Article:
Macron’s Anti-Islamic Crusade Fails


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Recently, French President Emmanuel Macron has been trying to make Islamic radicalism his number one enemy. The isolationism practiced by some of the most radical Islamic immigrant communities began to worry Paris about the risk of possible separatist riots in order to form areas within French territory where French law does not prevail. However, this concern for national security does not seem to be a priority for most French politicians, the mainstream media and religious movements who have been severely criticizing Macron and forcing changes in measures.

What would, at first, be a bill to officially combat the extremism of Islamic separatists has been converted into a mere document reaffirming French national ideology. Criticized by humanitarians, the bill that would be a “law against Islamic separatism” could only be discussed among parliamentarians under the name “Bill to reinforce republican principles”. The criticisms against the text not only eliminated the original title but also were the topic of 2,647 amendments by the deputies of the Assembly. The left considers the project “stigmatizing” for French Muslims; the right and the national populists of Marine Le Pen consider this insufficient to combat the problem; representatives of all religious cults also affirm their disapproval; many of the deputies of the Macron’s party itself, La Republique En Marche (LREM), are divided on the issue.

What Macron wanted to present as one of the last major marks of his mandate – and certainly one of the last laws before next year’s presidential elections – risks being reduced to simple norms totally ineffective to contain the penetration of radical Islam into all popular sections of French society – which tends to create a breeding ground for terrorism and separatism. But it is unlikely that the chaos generated by the project and the scenario of discussions and disagreements will be controlled until the next elections. Definitively, Macron and his strategists were left alone in their crusade attempt.

French religious movements are strongly opposing Macron’s crusade. Among the various measures that have been proposed to combat Islamic radicalism, the mandatory schooling of minors from the age of 3 stands out. This is to avoid indoctrination within the family and to prevent children attending clandestine Islamic schools, which are becoming more and more common in the peripheries. The Catholic Church criticizes this point in particular because it can also harm its interests when fighting religious vigilance on the education of children. Still, representatives of other religions, like Protestants and Jews, recognize the need for a law to curb the spread of extremism, but fear what they call “side effects in all cults” – something like a scenario of religious intolerance on the part of an aggressive secular state. Obviously, those who criticize the presidential initiative most are the representatives of the French Islamist movements, who interpret the control over cultural associations and educational activities as a real attack on civil liberties.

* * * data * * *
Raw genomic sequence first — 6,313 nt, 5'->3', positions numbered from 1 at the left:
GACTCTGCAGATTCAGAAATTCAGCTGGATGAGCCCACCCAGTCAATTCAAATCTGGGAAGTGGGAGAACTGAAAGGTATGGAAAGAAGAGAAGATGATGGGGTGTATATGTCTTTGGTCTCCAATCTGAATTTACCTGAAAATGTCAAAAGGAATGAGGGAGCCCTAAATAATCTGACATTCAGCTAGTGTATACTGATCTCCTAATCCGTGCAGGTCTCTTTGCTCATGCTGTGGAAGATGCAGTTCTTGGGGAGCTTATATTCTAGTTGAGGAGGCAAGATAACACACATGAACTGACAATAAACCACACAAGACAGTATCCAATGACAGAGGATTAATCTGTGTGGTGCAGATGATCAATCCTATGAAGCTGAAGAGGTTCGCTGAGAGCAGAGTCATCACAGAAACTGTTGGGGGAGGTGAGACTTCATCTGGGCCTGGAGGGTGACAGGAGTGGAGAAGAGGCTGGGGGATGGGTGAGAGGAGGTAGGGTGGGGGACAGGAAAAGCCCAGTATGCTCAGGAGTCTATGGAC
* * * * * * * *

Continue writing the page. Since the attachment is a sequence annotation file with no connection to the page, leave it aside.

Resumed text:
Religious criticisms of the project combine with materialist criticisms, which highlight the value of civil liberties and the liberal principles that built not only France but all contemporary Western European civilization. “Stigmatizing” Muslims as a risk to national security is unimaginable for representatives of the liberal left and less radical political wings – even if such “stigmatized” groups also disrespect such freedoms, as in the case of forced marriages, demands of “virginity certificates” from young women and obligation to wear veils, which are common practices in Islamic communities.

There is even more radical opposition to Islamic sectarianism than that of Macron, which is the position of Marine Le Pen, with whom Macron shares favoritism for the next elections. Macron defeated Le Pen in 2017 precisely by betting on a humanitarian speech, opposing Le Pen’s “radical Europeanism”, which wants to impose even tougher norms on Muslims, such as, for example, the ban on the use of the veil on women. Macron, with a new election process approaching, made a strategic decision by creating his own crusade against Islam. The president’s strategists imagined that in doing so he would be able to co-opt votes from the pro-Le Pen electorate, but they ignored the strength of humanitarians.

With the reforms to the project, humanitarians broke Macron’s strategy, which now can no longer represent a middle ground between Le Pen’s extremist nationalism and the left’s liberal humanitarianism. The French president will only have to choose between adopting a totally liberal speech again or radicalizing his positions even further, making them similar to Le Pen’s – but this would make him lose his current electoral base.

In the end, the episode shows the overwhelming strength of European humanitarianism and generates reflections on what will become of the future of secular societies and their policies to combat terrorism and civil rights violations.


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This article was originally published on InfoBrics.

Lucas Leiroz is a research fellow in international law at the Federal University of Rio de Janeiro.

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